Jigs printed by Ford on the Ultimaker S5

The state of 3D printing: Making sense of local digital manufacturing today

  • Written by Matt Jani
    Jan 17, 2019
  • Category:
    / Guides

If you want to increase efficiency, reduce production time and costs, or optimize product time-to-market, now is a perfect time to get started with 3D printing. This powerful technology has quickly become an essential industry tool, with its effectiveness confirmed by Ford, Volkswagen Autoeuropa, and L'Oréal, who have successfully used it to streamline processes and slash production budgets by thousands of dollars.

In an increasingly professional market, desktop 3D printing is driven by hardware innovation, but developments in materials and software are contributing just as much. 3D printing software such as Ultimaker Cura is used by thousands of professionals to prepare millions of prints every month, and an increasing range of advanced 3D printing materials make serious engineering applications possible at a fraction of the cost of conventional methods.

Reliable hardware that’s easy to use

Build quality. FFF – or fused filament fabrication – hardware today is supplied as a fully assembled unit. An example of this is the Ultimaker S5, which is manufactured by trained staff at ISO-certified facilities in Europe and the US, and tested under strict quality conditions to be compliant with major governing bodies to ensure maximum safety and solid performance.

Ultimaker 3D printers are manufactured in Europe and the US
Ultimaker's manufacturing facility in the Netherlands

User experience. To avoid user frustration, today’s desktop 3D printers keep the user at the heart of the experience. Integrated touchscreen interfaces and built-in programs automate common operations, and network connectivity removes hurdles from the production workflow, so that jobs can be sent and progress monitored remotely over your local network. Dual extrusion printing enables multiple materials in a single print, and print cores for the Ultimaker 3 and Ultimaker S5 make nozzle swapping quick, easy, and tool-free to keep uptime to a maximum and user maintenance to a minimum.

Ultimaker S5 touchscreen
The Ultimaker S5 features a touchscreen interface, for easy operation

Materials that solve real-world problems

Material choice. 3D printing is becoming increasingly application-driven, and as a result material choice has expanded significantly. Respected chemical companies such as BASF, DuPont, Owens Corning, Clariant, and DSM now offer their own materials for high-strength, chemical-resistant, ESD safe, and other characteristics that unlock new applications, solve real-world problems, and undercut the cost of conventional methods.

Ultimaker materials
Materials are tested to work with hardware reliably

Dual materials. Multi-extrusion printheads have extended the possibilities of FFF technology, opening up dual color parts, parts with varied engineering properties, or specialized support material. Water-soluble materials have overcome limitations of the technology, enabling parts with complex geometries, or moving components that can be printed as a single part.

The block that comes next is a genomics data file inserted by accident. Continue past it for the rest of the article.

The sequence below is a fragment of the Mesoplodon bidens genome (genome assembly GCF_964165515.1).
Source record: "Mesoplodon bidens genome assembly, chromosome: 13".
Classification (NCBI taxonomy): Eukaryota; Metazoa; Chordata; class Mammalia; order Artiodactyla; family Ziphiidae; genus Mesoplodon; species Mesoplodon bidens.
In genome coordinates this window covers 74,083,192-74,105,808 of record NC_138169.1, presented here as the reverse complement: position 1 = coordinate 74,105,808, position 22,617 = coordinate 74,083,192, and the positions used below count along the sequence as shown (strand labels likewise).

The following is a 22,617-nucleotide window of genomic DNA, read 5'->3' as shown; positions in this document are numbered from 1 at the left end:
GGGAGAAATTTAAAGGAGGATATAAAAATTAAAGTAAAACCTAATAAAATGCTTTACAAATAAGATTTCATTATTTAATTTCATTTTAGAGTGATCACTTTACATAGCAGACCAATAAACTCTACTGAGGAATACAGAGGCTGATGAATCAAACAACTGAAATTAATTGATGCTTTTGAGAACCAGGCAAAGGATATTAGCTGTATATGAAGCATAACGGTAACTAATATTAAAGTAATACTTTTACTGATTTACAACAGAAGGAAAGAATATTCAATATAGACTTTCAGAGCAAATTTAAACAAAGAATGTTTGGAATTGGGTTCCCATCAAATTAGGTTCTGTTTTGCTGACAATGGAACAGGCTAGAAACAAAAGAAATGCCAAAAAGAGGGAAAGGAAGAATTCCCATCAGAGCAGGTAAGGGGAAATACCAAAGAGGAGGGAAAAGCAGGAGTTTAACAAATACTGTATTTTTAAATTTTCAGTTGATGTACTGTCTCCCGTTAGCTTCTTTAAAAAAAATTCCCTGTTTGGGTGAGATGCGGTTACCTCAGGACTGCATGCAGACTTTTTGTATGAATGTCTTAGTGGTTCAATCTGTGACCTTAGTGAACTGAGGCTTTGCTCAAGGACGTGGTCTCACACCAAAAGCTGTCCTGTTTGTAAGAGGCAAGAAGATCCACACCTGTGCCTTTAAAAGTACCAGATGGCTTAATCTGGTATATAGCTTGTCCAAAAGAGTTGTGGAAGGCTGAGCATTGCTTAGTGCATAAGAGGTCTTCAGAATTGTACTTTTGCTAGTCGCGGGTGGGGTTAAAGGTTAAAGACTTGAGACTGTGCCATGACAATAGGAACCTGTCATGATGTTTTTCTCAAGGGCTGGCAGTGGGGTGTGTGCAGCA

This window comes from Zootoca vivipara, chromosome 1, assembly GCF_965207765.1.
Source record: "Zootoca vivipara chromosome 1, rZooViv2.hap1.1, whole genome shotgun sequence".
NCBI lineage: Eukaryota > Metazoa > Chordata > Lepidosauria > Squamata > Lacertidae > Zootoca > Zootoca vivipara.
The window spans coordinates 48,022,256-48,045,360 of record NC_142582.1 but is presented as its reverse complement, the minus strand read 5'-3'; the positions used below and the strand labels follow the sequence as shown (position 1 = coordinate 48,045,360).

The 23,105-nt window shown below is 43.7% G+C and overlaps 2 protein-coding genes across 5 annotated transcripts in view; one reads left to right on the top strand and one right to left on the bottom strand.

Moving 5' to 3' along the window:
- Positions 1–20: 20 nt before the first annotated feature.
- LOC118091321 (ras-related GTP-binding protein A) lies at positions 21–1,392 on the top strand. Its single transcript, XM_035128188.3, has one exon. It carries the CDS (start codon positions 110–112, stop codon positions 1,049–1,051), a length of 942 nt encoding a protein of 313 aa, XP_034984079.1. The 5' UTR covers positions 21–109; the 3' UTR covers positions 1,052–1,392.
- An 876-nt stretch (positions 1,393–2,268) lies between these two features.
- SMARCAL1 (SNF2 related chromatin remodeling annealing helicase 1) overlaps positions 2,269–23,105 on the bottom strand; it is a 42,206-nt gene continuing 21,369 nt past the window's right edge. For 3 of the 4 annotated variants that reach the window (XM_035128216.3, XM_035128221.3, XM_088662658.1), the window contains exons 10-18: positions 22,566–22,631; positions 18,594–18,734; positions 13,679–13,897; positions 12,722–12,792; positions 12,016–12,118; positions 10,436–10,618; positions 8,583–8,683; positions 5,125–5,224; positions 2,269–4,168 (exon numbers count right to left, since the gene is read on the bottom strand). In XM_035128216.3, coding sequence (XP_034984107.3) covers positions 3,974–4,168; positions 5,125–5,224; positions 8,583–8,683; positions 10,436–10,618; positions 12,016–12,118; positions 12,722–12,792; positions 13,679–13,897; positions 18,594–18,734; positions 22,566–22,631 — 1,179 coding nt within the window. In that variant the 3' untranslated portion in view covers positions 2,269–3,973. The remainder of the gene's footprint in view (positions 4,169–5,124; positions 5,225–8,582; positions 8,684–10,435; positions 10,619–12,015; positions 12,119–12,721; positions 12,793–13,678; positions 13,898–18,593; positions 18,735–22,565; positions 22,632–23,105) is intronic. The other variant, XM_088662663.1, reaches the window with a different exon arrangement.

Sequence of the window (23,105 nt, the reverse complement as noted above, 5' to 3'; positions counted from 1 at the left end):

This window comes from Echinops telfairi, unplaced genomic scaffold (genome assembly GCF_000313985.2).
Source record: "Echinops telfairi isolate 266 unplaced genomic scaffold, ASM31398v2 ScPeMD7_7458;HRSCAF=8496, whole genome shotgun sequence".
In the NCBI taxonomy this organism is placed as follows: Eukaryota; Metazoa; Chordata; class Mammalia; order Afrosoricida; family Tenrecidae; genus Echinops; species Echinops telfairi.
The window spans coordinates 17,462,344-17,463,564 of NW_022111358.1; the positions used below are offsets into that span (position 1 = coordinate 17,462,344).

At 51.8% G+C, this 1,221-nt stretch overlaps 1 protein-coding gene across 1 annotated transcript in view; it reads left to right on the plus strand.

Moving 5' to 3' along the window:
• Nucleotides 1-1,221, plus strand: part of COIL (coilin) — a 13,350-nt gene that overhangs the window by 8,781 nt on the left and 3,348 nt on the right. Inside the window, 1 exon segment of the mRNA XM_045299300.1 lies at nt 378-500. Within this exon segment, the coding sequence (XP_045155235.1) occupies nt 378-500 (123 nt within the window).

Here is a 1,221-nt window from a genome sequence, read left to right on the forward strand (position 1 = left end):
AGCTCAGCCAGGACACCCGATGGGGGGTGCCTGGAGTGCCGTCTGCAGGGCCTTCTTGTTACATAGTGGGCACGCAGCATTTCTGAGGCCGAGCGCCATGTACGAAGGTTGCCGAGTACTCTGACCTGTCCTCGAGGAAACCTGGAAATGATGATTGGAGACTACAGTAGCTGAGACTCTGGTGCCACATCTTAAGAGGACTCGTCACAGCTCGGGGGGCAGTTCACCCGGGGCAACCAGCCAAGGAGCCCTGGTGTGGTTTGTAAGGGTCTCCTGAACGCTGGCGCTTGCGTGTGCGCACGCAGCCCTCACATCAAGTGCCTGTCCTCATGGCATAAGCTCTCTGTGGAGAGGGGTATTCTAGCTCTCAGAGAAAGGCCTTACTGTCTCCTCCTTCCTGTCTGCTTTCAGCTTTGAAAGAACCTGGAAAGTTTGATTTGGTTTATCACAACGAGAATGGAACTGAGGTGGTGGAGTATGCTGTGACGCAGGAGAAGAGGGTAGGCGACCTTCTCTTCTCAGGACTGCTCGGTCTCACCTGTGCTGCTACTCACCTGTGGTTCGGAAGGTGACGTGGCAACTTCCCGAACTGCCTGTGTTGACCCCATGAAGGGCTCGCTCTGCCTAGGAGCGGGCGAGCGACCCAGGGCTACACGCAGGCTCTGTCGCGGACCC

Tensile testing an XSTRAND™ print
Tensile testing an XSTRAND™ sample printed on the Ultimaker S5

Preconfigured profiles. Have you ever spent too long configuring settings before you have a successful iteration in your hands? Print profiles from material manufacturers offer fine-tuned settings for 3D printing hardware. With this, the ideal settings for a material are selected and populated in slicing software, so that you can prepare, hit ‘print’, and have confidence that the print you started in the evening is there waiting for you in the morning.

Software that meets the needs of every workflow

3D printing software has found a balance between user-friendliness and granular control. Code optimizations use material with increasing efficiency and produce parts with better strength characteristics with each subsequent release, but innovations in desktop 3D printing software do more than contribute to accurate, reliable results; they also add greater flexibility to the 3D printing workflow.

The Marketplace in Ultimaker Cura
The Marketplace in Ultimaker Cura

Integration. Slicing software such as Ultimaker Cura ties together different elements of the workflow into a centralized platform. Plugins extend the core functionality in various directions to suit a range of use-cases. One example of this is integration with industry-standard CAD software, such as SolidWorks, AutoCAD, or Siemens NX, which enables users to rapidly export designs without the need for different exchange formats.

Automation. The emergence of printer management software has brought about accessible scalable manufacturing, allowing centralized access to multiple users. The low-risk investment of a single 3D printer means more can be added quickly and easily when needed. These kind of software solutions also include frameworks to measure performance and provide detailed reports for better-informed manufacturing and forecasting.

Ultimaker S5 3D printers controlled by Cura Connect
Ultimaker S5 3D printers controlled by Cura Connect

Time to give 3D printing a second look

This is just a brief glimpse into the trends the industry is experiencing, and anyone entering the 3D printing world today should be well informed of the potential. We provide a range of knowledge and resources, so you can make informed decisions before making an investment.

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